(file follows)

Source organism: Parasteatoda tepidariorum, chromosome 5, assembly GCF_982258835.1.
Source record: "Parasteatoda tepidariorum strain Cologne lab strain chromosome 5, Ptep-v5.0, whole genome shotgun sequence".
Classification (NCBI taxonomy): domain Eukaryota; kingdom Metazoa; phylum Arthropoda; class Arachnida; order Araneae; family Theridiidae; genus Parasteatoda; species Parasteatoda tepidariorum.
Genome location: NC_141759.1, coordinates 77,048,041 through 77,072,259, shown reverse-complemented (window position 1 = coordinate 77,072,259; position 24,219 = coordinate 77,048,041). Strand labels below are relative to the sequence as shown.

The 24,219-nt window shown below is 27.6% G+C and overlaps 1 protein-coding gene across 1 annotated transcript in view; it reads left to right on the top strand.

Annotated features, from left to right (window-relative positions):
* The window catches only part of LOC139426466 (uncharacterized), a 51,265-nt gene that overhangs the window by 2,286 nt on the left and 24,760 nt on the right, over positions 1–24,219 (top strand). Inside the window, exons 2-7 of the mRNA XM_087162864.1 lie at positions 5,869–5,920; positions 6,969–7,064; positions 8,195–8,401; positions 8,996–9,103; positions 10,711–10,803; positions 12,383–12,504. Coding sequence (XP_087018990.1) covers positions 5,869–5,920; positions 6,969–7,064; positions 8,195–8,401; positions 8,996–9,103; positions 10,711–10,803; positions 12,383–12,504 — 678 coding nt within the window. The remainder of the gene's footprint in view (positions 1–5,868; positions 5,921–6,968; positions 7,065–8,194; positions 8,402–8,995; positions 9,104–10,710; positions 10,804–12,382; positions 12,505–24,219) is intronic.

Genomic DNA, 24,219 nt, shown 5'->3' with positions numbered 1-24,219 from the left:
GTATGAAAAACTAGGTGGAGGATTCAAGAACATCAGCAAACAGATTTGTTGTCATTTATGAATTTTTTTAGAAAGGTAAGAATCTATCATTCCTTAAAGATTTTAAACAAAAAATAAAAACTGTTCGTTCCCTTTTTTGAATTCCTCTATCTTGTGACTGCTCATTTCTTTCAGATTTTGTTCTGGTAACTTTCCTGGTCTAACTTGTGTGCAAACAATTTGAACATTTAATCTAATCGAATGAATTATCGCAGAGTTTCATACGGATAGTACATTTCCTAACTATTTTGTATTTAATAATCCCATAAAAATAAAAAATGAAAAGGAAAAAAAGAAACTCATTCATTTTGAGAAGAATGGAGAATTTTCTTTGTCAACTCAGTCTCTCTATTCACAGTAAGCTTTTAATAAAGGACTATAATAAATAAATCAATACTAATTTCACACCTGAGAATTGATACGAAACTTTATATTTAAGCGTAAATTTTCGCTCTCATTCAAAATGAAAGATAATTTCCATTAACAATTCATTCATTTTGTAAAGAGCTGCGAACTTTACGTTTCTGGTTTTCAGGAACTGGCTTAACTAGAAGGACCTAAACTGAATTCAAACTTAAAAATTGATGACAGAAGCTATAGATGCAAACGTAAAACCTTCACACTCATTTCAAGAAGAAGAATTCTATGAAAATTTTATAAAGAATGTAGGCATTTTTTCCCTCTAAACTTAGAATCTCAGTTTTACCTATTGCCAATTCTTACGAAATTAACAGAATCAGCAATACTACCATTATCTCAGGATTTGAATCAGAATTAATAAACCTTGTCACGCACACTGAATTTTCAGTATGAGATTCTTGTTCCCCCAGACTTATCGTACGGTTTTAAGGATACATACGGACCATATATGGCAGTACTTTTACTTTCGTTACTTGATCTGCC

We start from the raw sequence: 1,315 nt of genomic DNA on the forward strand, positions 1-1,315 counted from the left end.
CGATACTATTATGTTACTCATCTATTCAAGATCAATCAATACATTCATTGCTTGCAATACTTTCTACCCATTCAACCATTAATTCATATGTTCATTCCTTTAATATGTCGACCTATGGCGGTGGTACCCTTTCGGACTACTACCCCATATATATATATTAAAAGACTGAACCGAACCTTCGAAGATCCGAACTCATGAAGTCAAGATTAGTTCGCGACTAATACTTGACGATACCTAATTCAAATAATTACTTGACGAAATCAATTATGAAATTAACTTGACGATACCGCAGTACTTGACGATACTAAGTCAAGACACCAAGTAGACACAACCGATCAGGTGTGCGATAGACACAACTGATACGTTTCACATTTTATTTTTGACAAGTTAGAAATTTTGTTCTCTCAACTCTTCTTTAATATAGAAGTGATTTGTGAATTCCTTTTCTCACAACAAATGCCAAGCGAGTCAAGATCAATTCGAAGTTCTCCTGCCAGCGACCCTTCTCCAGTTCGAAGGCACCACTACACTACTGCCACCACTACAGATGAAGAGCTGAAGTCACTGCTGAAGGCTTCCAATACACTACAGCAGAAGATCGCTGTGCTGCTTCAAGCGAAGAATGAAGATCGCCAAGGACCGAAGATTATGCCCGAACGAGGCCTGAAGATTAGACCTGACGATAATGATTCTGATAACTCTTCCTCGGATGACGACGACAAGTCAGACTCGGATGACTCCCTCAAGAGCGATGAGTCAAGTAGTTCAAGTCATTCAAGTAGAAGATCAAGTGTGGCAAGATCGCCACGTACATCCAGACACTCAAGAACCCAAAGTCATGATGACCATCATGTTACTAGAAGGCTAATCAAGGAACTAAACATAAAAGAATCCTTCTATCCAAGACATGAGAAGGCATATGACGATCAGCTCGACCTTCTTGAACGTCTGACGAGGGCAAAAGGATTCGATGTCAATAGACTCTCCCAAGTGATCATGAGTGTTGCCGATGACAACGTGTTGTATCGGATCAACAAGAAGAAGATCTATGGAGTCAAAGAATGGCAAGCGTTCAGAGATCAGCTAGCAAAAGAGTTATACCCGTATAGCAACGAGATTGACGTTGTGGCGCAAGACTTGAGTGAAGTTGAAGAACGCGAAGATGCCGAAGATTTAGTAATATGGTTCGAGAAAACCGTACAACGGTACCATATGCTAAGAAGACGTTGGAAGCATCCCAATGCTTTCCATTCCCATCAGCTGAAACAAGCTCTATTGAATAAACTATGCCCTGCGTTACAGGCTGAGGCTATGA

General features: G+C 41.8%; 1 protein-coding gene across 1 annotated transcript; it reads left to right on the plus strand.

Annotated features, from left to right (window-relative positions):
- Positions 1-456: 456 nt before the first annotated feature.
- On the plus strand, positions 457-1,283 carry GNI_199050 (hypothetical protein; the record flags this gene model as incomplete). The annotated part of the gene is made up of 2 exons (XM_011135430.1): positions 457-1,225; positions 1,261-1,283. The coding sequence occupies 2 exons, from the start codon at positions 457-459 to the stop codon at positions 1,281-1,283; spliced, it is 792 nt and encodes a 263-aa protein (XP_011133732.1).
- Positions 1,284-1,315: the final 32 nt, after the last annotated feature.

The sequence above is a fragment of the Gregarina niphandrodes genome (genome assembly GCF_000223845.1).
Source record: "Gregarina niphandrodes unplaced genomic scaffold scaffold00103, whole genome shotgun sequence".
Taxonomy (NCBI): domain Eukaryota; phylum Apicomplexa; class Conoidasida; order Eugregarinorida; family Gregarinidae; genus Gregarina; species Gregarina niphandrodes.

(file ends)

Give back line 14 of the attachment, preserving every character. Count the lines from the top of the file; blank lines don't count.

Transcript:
- Positions 1-456: 456 nt before the first annotated feature.